For Café Scientifique Amsterdam we developed the interactive installation “Your Musical DNA”. Visitors of the evening could logon onto Facebook or last.fm, after which their favorite artists were fetched from their profile. These artists were used to profile their musical taste, which was then represented by three bar codes, on which every line represented one of the visitor’s favorite artists. This representation was inspired by the concept of DNA gel electrophoresis: the profiling of DNA as a set of bars at distinct positions, representing the length of pieces of DNA that were cut at specific codons. The barcodes were automatically printed using a receipt printer. Consequently, every visitor that participated had a physical token of his musical taste that he could bring along and show to others.
Just as with DNA gel electrophoresis, ‘Musical DNA’ representing more similar subsets of artists, would have more similar barcodes. This was done using similarity ratings of the last.fm-API and some statistical Machine Learning-techniques such as Principal Component Analysis. Using a large poster, visitors could determine which lines on the barcode would point to which artists. Also, the vistors were encouraged to compare their receipt with other’s, checking out whether they had compatible musical tastes and to verify that the musical DNA of the metalhead is truly different from that of the indie hipster.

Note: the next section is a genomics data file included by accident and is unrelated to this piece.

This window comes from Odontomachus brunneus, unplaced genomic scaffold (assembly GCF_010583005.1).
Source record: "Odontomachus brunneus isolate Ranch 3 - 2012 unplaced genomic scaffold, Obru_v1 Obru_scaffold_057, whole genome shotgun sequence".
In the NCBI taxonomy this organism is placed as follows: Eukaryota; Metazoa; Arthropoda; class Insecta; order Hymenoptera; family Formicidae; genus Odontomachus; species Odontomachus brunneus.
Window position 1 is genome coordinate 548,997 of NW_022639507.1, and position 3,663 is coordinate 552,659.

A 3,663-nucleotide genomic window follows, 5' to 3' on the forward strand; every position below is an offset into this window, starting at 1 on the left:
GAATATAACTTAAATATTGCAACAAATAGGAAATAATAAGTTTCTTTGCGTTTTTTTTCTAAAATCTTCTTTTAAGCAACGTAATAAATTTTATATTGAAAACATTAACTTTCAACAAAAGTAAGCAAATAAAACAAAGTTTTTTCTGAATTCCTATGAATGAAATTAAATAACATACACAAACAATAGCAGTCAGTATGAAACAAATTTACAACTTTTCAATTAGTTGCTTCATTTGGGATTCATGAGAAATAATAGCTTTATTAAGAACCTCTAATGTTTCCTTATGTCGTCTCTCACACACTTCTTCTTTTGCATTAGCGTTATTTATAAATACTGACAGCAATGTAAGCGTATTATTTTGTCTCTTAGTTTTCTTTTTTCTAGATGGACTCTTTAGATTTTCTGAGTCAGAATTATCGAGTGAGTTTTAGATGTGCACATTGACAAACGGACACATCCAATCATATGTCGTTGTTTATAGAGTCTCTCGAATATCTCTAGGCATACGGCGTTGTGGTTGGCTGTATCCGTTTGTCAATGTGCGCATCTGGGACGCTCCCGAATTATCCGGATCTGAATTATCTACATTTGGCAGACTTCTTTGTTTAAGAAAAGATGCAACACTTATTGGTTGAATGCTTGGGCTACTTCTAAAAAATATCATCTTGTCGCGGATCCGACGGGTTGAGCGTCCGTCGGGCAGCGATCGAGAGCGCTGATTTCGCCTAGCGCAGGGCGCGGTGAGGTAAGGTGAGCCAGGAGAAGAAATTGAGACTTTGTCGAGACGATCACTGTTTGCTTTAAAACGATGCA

For the event ’Café Scientifique‘ at 7 November 2011 in club Bitterzoet, IJmerika developed an application that automatically creates crowd-sourced videoclips. At the beginning of the event, visitors are asked to ‘perform a cool movement’ and are then recorded using a videocamera. Later on the evening, the software creates automatic, procedrual music and a corresponding videoclip.
The recorded movements of the visitors are used as the source-material for a music video. As the music plays it triggers recorded filmclips of people jumping, smiling, yelling etcetera. Result of this is a visualization of the music, with the visitors as the main element.
The videoclip was showed during the pause between the speakers of the evening. Visitors were really attracted to the videoclip, as they like to see themselves and their friends and which ‘cool’ movement they came up with. It turned out to be a nice addition to the evening and a way to give the pause an interesting visual and musical twist.
For the Scientific Festival, at 11 and 12 October in Science Center Nemo, IJmerika developed an installation where a large group of people created a dance-clip together. This worked as follows: a dance performance to Katy Perry’s ‘California Gurls’ was pre-recorded. People at the festival could see this clip at a large screen. At a smaller setting, they could see a single frame (still) from the video. Over this single frame, they could see the image of a webcam for which they could perform a single pose. The goal for the visitor was now to exactly imitate the pose the dancer was making in this single frame at this specific time in the video.
As hundreds of visitors made a single pose of the dance, all these frames could be combined into a new video, in which the original dance is (in part) performed by hundres of visitors of the Scientific Festival. This video was created incrementally and on the fly. So if a visitor had posed, he could see him-/herself in the video showed at the large screen, as part of the dance, just a few minutes later.